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Old 07-27-2009, 08:27 PM   #65 (permalink)
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VEGANGELICA, you are the songwriting forum goddess!
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Old 07-28-2009, 06:19 PM   #66 (permalink)
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I agree
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Old 07-28-2009, 07:13 PM   #67 (permalink)
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I like your pieces. Interesting, not perfect, but very good. Unfortunately, I'm not going to spend too much time here, but I'd like to make one small note:

In the song "Africa", you make it a point to say 'of Africa' or 'in Africa' after every stanza. If you look at the song "Pyramid Song" by Radiohead, you'll notice that the word "Pyramid" is not mentioned in the song (niether is death, or any sort of Egyptian mythology). The reason why is because the title allows you to assume that the lyrics are a reference to the death with a more 'Egytian' 'assurance' so to speak.

..."Nothing to Fear, Nothing at All"
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Old 07-31-2009, 12:08 PM   #68 (permalink)
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Quote:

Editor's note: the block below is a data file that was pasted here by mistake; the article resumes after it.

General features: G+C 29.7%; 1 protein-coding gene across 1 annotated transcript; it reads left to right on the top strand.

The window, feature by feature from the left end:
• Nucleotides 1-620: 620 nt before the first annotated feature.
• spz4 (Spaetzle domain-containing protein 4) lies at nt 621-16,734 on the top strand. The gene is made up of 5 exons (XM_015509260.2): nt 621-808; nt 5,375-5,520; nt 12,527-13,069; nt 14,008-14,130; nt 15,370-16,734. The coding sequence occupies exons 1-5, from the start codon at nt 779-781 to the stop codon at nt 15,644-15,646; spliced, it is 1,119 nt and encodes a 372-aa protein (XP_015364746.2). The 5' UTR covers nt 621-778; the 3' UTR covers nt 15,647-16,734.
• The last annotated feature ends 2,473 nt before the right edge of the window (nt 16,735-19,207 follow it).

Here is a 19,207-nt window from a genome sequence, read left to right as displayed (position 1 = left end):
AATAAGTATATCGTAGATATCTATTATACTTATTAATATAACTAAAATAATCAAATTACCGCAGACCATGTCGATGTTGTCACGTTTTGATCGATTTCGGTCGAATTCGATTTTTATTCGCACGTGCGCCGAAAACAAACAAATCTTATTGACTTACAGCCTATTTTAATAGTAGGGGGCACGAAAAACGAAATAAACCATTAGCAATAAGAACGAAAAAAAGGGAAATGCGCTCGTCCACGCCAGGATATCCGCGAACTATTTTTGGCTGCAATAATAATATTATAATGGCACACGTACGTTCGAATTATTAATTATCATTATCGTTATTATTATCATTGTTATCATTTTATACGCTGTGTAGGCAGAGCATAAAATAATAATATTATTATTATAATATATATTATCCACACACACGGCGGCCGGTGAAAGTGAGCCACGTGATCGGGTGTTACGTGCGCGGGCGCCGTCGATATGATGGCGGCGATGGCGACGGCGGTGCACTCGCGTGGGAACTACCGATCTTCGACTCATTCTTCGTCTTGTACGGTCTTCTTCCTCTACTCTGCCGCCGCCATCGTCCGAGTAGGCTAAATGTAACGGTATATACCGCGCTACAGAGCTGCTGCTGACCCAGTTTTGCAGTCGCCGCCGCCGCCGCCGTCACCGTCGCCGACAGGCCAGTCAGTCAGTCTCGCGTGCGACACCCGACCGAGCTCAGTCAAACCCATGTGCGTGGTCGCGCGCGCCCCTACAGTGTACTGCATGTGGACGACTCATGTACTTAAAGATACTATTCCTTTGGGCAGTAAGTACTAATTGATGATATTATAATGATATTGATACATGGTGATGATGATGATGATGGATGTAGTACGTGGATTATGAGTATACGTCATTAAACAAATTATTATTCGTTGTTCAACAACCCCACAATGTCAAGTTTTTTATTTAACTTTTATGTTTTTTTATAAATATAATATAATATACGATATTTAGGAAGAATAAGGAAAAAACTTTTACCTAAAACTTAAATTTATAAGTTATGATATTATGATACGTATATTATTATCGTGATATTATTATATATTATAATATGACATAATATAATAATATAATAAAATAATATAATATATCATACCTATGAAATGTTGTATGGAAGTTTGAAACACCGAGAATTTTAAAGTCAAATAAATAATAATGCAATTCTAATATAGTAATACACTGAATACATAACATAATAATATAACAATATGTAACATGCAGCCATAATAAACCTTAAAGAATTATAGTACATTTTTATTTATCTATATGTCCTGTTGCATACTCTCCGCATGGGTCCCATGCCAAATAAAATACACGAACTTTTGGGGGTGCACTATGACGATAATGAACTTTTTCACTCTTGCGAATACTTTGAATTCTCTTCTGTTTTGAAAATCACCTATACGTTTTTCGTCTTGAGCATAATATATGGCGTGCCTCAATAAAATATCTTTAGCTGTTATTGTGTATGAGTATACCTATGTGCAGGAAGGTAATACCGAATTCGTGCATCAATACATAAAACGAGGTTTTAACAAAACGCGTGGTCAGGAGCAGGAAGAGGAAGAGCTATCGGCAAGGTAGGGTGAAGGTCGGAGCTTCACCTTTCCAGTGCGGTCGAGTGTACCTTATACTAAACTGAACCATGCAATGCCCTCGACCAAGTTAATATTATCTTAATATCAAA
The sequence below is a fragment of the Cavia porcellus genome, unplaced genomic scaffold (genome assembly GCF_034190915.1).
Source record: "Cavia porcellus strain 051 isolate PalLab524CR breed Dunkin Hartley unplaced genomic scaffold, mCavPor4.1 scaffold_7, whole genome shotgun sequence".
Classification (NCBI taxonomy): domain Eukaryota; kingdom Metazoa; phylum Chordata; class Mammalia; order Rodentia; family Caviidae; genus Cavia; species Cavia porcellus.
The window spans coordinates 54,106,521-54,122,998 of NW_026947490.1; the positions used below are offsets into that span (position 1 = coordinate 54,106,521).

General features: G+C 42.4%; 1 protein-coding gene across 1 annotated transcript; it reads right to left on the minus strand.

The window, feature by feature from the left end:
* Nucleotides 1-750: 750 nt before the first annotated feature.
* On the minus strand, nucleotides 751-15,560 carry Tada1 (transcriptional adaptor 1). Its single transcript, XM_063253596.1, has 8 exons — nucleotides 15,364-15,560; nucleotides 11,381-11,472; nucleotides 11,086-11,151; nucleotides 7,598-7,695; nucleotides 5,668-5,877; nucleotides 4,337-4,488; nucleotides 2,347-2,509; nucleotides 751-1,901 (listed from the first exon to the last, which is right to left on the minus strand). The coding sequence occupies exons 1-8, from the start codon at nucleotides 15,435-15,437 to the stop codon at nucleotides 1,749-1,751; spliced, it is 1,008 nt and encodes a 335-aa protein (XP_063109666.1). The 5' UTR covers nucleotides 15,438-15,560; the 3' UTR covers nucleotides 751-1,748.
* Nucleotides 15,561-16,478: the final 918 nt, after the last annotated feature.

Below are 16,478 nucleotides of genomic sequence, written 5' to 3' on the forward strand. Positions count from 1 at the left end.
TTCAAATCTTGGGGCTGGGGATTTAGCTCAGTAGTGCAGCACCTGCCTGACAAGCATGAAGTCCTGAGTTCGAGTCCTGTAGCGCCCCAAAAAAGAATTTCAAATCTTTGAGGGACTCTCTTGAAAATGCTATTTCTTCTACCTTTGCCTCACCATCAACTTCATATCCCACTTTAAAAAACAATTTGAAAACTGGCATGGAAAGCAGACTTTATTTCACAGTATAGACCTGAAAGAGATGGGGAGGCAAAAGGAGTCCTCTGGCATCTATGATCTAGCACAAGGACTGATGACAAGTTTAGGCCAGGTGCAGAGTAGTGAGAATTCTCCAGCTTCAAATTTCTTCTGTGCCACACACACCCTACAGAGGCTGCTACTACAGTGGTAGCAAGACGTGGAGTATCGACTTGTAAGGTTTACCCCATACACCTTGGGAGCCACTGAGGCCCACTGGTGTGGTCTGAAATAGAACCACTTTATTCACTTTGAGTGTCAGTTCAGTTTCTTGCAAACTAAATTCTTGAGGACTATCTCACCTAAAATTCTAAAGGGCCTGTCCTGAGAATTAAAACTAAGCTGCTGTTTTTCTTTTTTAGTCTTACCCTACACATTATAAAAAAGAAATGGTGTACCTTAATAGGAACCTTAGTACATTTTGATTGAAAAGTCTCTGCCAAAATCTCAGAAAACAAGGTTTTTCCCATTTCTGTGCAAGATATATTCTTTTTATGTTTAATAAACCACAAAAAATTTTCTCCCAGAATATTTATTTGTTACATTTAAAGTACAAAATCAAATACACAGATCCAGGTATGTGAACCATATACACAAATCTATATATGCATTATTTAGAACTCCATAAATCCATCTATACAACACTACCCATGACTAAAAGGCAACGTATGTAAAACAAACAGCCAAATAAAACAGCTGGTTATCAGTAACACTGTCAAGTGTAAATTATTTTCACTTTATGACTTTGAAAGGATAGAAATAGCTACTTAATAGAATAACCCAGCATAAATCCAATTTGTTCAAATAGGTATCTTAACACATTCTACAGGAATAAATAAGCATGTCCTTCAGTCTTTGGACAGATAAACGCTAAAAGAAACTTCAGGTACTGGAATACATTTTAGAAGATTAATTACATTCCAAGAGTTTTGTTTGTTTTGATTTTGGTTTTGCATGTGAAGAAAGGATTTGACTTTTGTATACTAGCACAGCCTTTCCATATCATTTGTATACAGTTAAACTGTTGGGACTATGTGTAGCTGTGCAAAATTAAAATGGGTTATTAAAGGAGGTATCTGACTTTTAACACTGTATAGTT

Originally Posted by Schizotypic View Post
I only read the first song, I like, but I'd love to hear whatever sound you put to it. Vegangelica! That's rad. You'd like my sister, she's a vegan too. Anyway, your stuff is righteous, I hope you find notice out there in the competition.
Thanks, Schizotypic. Greetings to your sister! I picked "Vegangelica" partly because "vegangelical" is a derogatory term for a vegan who tries to get other people to stop eating animals. So, I thought that the poems/songs a vegengelical would write should be called "vegangelica." Also, "vegangelica" had only 1 Google hit at the time. That was a big factor in picking this name!

Quote:
Originally Posted by Shivs View Post
AFRICA” by Erica

Carry the burden of your heavy load.
Throw banana peels in the dusty road.
Bind your baby to you with your kanga
in Africa.
.
.
.

You carried the burden of your heavy load,
but you end up dead in the dusty road
with your baby beside you in your kanga
in Africa.[/I]

----------------------------------------

Heeeey Vegangelica, nice work! This is a pretty interesting piece, no doubt. Still though, I don't really understand the flow of the lyrics, but I'm sure it'll turn out great, man! Two things that I thought were pretty sick were the first stanza and the last stanza, and how they sort of contrast eachother yet stay the same. I don't know how to explain it, dude, it just sounds good to me. Another thing I enjoyed was the use of african life, and the inclusion of what I think is Darfur in the second last stanza. Excellent job, man. Do you have a YouTube or anything like that so I could hear the songs?